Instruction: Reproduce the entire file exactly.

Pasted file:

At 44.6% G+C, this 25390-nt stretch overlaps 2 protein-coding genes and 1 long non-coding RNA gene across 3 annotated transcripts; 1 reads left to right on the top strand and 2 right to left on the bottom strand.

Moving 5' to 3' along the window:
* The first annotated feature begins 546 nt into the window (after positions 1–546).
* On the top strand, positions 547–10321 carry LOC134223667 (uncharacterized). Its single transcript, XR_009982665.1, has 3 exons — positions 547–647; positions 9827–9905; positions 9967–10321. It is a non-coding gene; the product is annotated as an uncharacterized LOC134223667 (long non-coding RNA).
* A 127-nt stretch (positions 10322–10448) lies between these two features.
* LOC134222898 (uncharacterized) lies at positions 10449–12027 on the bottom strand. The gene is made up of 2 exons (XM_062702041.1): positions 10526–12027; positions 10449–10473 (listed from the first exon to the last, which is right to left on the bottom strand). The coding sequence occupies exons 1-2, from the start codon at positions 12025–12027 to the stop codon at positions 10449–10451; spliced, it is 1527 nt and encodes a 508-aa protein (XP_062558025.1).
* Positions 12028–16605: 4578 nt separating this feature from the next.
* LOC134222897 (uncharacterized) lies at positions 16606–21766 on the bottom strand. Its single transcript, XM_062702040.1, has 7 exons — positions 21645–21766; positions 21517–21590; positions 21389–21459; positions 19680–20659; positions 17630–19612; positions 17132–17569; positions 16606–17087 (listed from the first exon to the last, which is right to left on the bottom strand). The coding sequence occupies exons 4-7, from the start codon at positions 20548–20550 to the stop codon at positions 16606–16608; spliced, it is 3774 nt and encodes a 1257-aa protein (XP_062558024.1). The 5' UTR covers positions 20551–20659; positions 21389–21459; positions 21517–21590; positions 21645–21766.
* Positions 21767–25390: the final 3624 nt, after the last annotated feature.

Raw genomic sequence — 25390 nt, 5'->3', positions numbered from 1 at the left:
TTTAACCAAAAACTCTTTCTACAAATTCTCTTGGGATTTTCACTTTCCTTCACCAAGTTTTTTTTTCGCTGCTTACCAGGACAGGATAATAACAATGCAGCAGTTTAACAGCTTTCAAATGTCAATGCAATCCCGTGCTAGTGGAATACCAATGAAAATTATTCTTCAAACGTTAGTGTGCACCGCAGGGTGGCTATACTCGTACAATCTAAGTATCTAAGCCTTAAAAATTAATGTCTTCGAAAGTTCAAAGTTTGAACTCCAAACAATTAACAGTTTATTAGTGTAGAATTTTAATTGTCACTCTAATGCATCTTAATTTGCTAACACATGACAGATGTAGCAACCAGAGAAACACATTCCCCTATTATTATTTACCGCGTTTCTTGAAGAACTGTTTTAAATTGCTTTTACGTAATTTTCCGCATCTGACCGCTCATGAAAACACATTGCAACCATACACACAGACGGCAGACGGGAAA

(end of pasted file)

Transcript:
At 44.6% G+C, this 25390-nt stretch overlaps 2 protein-coding genes and 1 long non-coding RNA gene across 3 annotated transcripts; 1 reads left to right on the top strand and 2 right to left on the bottom strand.

Moving 5' to 3' along the window:
* The first annotated feature begins 546 nt into the window (after positions 1–546).
* On the top strand, positions 547–10321 carry LOC134223667 (uncharacterized). Its single transcript, XR_009982665.1, has 3 exons — positions 547–647; positions 9827–9905; positions 9967–10321. It is a non-coding gene; the product is annotated as an uncharacterized LOC134223667 (long non-coding RNA).
* A 127-nt stretch (positions 10322–10448) lies between these two features.
* LOC134222898 (uncharacterized) lies at positions 10449–12027 on the bottom strand. The gene is made up of 2 exons (XM_062702041.1): positions 10526–12027; positions 10449–10473 (listed from the first exon to the last, which is right to left on the bottom strand). The coding sequence occupies exons 1-2, from the start codon at positions 12025–12027 to the stop codon at positions 10449–10451; spliced, it is 1527 nt and encodes a 508-aa protein (XP_062558025.1).
* Positions 12028–16605: 4578 nt separating this feature from the next.
* LOC134222897 (uncharacterized) lies at positions 16606–21766 on the bottom strand. Its single transcript, XM_062702040.1, has 7 exons — positions 21645–21766; positions 21517–21590; positions 21389–21459; positions 19680–20659; positions 17630–19612; positions 17132–17569; positions 16606–17087 (listed from the first exon to the last, which is right to left on the bottom strand). The coding sequence occupies exons 4-7, from the start codon at positions 20548–20550 to the stop codon at positions 16606–16608; spliced, it is 3774 nt and encodes a 1257-aa protein (XP_062558024.1). The 5' UTR covers positions 20551–20659; positions 21389–21459; positions 21517–21590; positions 21645–21766.
* Positions 21767–25390: the final 3624 nt, after the last annotated feature.

Raw genomic sequence — 25390 nt, 5'->3', positions numbered from 1 at the left:
TTTAACCAAAAACTCTTTCTACAAATTCTCTTGGGATTTTCACTTTCCTTCACCAAGTTTTTTTTTCGCTGCTTACCAGGACAGGATAATAACAATGCAGCAGTTTAACAGCTTTCAAATGTCAATGCAATCCCGTGCTAGTGGAATACCAATGAAAATTATTCTTCAAACGTTAGTGTGCACCGCAGGGTGGCTATACTCGTACAATCTAAGTATCTAAGCCTTAAAAATTAATGTCTTCGAAAGTTCAAAGTTTGAACTCCAAACAATTAACAGTTTATTAGTGTAGAATTTTAATTGTCACTCTAATGCATCTTAATTTGCTAACACATGACAGATGTAGCAACCAGAGAAACACATTCCCCTATTATTATTTACCGCGTTTCTTGAAGAACTGTTTTAAATTGCTTTTACGTAATTTTCCGCATCTGACCGCTCATGAAAACACATTGCAACCATACACACAGACGGCAGACGGGAAA